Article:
Advanced energy can grow Iowa’s economy and create good jobs

New report shows Iowa’s solar & wind industries could support 18,000 jobs annually
Media Contact:

Kate Ringness –  |  866.517.5045 ext. 701

Date Published: April 11, 2016

IOWA CITY, Iowa — Building on Iowa’s strengths in wind power and solar energy can maximize job growth and give the state a competitive economic edge. That’s according to the Iowa Jobs Project, a new report created in partnership with the University of Iowa and led by the American Jobs Project. The report is funded by The JPB Foundation, the Berkeley Energy and Climate Institute, and the Center for Information Technology Research in the Interest of Society.

“Our research shows that smart policies and a focus on industrial clusters can allow states to become hubs of innovation and job creation in advanced energy industries that dovetail with a state’s own strengths,” said Kate Ringness, program manager for the American Jobs Project.

“For Iowa, this approach could employ an average of almost 18,000 people annually in the wind and solar energy industries over the next 15 years,” Ringness said.

Millions of Americans lost good-paying jobs during the recession, and unfortunately, many of the jobs created during the recovery have been in relatively low-skill, low-income occupations. In contrast, the Iowa Jobs Project proposes innovative strategies and policies designed to create thousands of skilled jobs that pay well for Iowans today and into the future and informed by principles of competition, local control, and less red tape.

The report recommends innovative strategies to support job creation by capitalizing on growing market opportunities and aligning manufacturing with critical economic system components, including access to capital, innovation ecosystems, and workforce development.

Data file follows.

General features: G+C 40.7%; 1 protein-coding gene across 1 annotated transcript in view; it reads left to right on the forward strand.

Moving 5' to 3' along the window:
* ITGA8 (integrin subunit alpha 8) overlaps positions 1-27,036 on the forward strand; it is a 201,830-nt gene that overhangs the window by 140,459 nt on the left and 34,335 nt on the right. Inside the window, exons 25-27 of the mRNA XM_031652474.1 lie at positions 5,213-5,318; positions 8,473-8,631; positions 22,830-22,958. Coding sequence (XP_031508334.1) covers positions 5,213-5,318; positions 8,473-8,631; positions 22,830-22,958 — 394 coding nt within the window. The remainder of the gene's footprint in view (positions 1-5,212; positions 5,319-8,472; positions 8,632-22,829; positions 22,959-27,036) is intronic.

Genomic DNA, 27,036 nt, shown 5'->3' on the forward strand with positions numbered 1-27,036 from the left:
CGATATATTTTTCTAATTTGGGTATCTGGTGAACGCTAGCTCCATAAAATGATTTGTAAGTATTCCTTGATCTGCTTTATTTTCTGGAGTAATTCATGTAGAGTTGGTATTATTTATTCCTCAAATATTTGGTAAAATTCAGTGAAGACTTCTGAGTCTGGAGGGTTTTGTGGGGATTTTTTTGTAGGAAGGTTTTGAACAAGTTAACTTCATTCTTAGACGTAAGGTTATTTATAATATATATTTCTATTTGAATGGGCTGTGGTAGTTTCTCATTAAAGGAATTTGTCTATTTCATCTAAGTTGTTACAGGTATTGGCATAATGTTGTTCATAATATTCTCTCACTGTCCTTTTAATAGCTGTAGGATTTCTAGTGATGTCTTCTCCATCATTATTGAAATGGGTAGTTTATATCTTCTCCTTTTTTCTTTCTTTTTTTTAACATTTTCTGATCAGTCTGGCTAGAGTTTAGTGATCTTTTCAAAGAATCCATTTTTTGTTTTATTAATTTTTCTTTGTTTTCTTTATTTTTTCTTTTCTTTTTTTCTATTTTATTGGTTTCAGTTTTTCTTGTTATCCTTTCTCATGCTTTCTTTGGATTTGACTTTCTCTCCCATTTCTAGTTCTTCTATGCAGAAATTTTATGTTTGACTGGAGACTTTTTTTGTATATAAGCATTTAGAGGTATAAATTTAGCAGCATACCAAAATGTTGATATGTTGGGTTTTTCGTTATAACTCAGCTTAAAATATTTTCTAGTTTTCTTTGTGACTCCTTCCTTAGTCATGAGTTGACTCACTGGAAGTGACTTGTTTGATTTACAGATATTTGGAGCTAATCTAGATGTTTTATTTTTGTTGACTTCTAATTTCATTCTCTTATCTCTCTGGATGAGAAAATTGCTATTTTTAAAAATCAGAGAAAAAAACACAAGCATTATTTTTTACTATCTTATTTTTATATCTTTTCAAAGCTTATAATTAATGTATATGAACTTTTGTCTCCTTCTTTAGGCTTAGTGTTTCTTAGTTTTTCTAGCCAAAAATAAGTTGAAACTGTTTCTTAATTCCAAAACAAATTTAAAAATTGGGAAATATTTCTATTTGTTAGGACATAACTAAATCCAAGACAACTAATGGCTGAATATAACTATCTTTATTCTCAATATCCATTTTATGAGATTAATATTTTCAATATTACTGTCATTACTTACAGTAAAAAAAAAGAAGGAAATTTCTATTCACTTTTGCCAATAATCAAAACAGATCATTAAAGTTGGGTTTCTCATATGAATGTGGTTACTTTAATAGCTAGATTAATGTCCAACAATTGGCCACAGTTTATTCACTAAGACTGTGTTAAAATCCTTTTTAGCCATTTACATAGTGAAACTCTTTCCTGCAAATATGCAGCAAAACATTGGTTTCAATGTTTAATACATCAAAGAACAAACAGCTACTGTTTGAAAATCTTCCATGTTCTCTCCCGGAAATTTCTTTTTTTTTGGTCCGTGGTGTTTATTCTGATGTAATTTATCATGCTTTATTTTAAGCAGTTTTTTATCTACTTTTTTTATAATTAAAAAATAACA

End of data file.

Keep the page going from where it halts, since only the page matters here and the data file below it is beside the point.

The Iowa Jobs Project finds that:

  • In recent years, Iowa spent more than $590 million annually to import fuel to the state. Iowa can keep this money in-state and grow the economy by developing advanced energy industries.
  • Iowa’s wind industry is an ideal mechanism for job growth due to its strong foundation of original equipment manufacturers, skilled labor base, well-established research institutions, and extensive untapped wind resources that could generate electricity for export.
  • Iowa’s wind industry has the opportunity to employ an average of more than 10,000 Iowans annually over the next 15 years.
  • If harnessed, rooftop solar panels alone could account for 20 percent of Iowa’s electricity needs. Demand for rooftop solar is increasing in Iowa due to favorable policy conditions and the availability of Solar Renewable Energy Credits, which create a market ripe for growth in Iowa.
  • The solar industry in Iowa could employ an average of over 7,700 Iowans annually over the next 15 years.

“By taking a comprehensive look at the opportunities available in Iowa for creating high-tech jobs that pay well, this report provides a roadmap for government, industry, suppliers, and workforce development educators,” said Dr. Jerald Schnoor, Allen S. Henry Chair in Engineering at the University of Iowa. “Most important for me is the emphasis on solar technologies as the missing piece of the puzzle for Iowa to continue its nationwide leadership in renewable energy resources.”

The American Jobs Project website, which launched this month, features reports on Iowa and nine other states, as well as a Policy Bank detailing best practices and innovative ideas for advanced energy job growth. To learn more, or to download a copy of the Iowa report, visit